01/13/2015 at 06:53 •
It's time to announce the winners of the Trinket Everyday Carry Contest! We've had a great 5 weeks watching the projects come together. A team of Hackaday staffers spent their weekend watching videos and selecting their top entries based on the contest rules. We had a really hard time picking the top three – the competition was tight, and there were quite a few awesome projects.
Without further ado, here are the winners!
First Prize: 1337 3310 tool. [Mastro Gippo] really knocked this one out of the park. He built a swiss army knife of a tool out of the iconic Nokia 3310 candybar phone. 1337 3310 tool is a graphing voltage and current meter, an ohmmeter, a continuity tester that plays the original Nokia ringtone, and a gaming machine which can play Tetris. [Mastro Gippo] is 99% there with TV-B-Gone functionality as well. Amazingly, [Mastro Gippo] kept the Nokia look and feel in his user interface. He spent quite a bit of time grabbing data and bitmaps from the 3310's original ROM. [Mastro Gippo] is getting a Rigol DS1054Z scope to help iron out the bugs in his future projects!
Second Prize: Pavapro – portable AVR programmer. [Jaromir] built an incredible pocket-sized microcontroller programming tool. Pavapro can read and edit text files, handle serial I/O at 9600 baud, and burn AVR microcontrollers. If that's not enough, it can actually assemble AVR binaries from source. That's right, [Jaromir] managed to fit an entire assembler on the Pro Trinket's ATmega328 processor. Pavapro's 16 button keypad won't allow for much in the way of touch typing, but it does get the job done with T9 text entry. The device is also extensible, we're hoping [Jaromir] adds a few other architectures! PIC and MSP430 modes would be awesome! [Jaromir] will be receiving a Fluke 179 multimeter with a 6 piece industrial electronics tip kit! We're sure he'll put it to good use.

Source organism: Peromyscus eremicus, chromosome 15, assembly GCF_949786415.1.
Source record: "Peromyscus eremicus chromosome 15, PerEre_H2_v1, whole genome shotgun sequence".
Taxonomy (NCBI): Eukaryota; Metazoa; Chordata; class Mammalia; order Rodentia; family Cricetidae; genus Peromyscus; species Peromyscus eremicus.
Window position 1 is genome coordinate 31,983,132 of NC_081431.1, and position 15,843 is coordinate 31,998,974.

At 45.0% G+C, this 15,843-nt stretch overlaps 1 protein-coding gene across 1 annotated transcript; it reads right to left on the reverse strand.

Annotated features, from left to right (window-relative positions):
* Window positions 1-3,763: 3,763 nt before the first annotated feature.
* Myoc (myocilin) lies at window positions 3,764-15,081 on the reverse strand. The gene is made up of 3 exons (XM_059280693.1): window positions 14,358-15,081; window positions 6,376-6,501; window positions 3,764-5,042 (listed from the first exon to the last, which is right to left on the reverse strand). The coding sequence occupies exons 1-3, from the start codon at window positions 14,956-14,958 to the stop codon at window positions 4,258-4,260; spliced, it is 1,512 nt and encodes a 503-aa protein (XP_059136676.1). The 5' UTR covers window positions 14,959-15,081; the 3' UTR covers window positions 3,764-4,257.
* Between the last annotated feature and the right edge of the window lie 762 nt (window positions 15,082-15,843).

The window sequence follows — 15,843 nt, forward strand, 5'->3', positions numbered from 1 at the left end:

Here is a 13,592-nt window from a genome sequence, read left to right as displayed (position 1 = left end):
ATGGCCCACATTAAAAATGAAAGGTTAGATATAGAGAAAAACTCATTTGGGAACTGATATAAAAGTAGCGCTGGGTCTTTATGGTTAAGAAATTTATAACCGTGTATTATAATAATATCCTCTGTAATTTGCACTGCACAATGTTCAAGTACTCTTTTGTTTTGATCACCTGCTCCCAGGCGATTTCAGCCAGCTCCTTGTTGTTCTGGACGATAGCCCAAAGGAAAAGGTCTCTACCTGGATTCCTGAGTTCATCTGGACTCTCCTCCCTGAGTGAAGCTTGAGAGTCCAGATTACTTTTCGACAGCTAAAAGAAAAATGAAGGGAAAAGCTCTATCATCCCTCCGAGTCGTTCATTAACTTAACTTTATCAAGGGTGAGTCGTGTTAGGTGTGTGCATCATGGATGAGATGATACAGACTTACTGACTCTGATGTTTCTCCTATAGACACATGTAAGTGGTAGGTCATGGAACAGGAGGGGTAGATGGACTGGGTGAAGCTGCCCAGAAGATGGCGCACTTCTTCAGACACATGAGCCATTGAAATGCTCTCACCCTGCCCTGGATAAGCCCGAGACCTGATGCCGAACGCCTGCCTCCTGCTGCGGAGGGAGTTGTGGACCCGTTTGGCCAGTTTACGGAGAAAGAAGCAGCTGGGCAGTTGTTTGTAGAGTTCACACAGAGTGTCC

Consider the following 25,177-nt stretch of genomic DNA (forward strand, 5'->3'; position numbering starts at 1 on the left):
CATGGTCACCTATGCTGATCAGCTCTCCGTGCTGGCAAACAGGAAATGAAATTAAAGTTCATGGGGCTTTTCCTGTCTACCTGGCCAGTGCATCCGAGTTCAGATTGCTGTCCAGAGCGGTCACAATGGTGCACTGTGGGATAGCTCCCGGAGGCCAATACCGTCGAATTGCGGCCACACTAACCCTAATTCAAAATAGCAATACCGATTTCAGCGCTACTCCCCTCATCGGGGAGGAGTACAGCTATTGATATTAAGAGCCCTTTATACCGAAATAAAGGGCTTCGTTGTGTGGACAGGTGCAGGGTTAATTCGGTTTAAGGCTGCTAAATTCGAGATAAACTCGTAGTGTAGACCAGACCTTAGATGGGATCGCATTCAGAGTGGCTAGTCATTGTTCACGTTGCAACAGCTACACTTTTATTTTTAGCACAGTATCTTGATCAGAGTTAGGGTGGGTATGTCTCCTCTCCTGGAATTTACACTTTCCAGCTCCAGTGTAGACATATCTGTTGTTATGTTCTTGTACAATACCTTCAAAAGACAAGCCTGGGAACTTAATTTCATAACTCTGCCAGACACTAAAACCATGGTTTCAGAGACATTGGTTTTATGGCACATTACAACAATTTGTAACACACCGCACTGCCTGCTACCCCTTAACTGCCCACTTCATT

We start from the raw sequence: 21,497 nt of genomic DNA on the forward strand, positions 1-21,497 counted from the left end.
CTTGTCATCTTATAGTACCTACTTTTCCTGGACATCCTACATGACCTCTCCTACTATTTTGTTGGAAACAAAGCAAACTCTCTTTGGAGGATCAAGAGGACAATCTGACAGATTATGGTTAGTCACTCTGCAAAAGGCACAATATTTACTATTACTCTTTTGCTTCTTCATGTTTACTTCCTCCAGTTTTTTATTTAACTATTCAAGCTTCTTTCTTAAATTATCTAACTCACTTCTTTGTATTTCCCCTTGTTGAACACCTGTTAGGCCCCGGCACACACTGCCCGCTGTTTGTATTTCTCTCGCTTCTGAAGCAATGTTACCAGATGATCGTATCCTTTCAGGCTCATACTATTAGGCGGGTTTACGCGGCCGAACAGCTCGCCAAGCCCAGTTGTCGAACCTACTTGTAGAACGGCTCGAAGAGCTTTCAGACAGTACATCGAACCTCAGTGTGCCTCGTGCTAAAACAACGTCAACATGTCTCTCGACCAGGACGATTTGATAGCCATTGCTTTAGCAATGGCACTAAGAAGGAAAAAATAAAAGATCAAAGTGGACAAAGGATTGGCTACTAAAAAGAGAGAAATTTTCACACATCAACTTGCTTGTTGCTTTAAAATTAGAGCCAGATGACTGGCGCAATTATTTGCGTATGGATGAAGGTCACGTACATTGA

Third Prize: Robotic 3rd Hand. Let's face it. We can't all be Tony Stark. But [Tim] gets us a little bit closer with his awesome wearable entry. Need a tool? Just press the button, and Robotic 3rd Hand will give you a … hand. [Tim's] creation utilizes the Pro Trinket to drive a servo which moves an incredibly well designed and 3D printed mechanism that lifts a screwdriver off the wearer's wrist and places it into their hand. [Tim] originally was going to go with Electromyography (EMG) sensors to drive the hand, however he switched to a simple button when they proved problematic. We absolutely think this was the right decision for the contest – it's always better to have a simpler but working project rather than a complex yet unreliable one. That said, we'd love to see him circle back and give EMG another try! [Tim's] next project will be soldered up with the help of a Hakko FX888D with a tip kit. If things get a bit wobbly, he can use his new Panavise 324 Electronic Work center to keep everything steady.
If you didn't make the top three in this contest, don't give up! We're going to be having quite a few contests this year. The top 50 entrants will receive custom Hackaday EDC Contest T-shirts. Check out the full list of 50 on Hackday.io!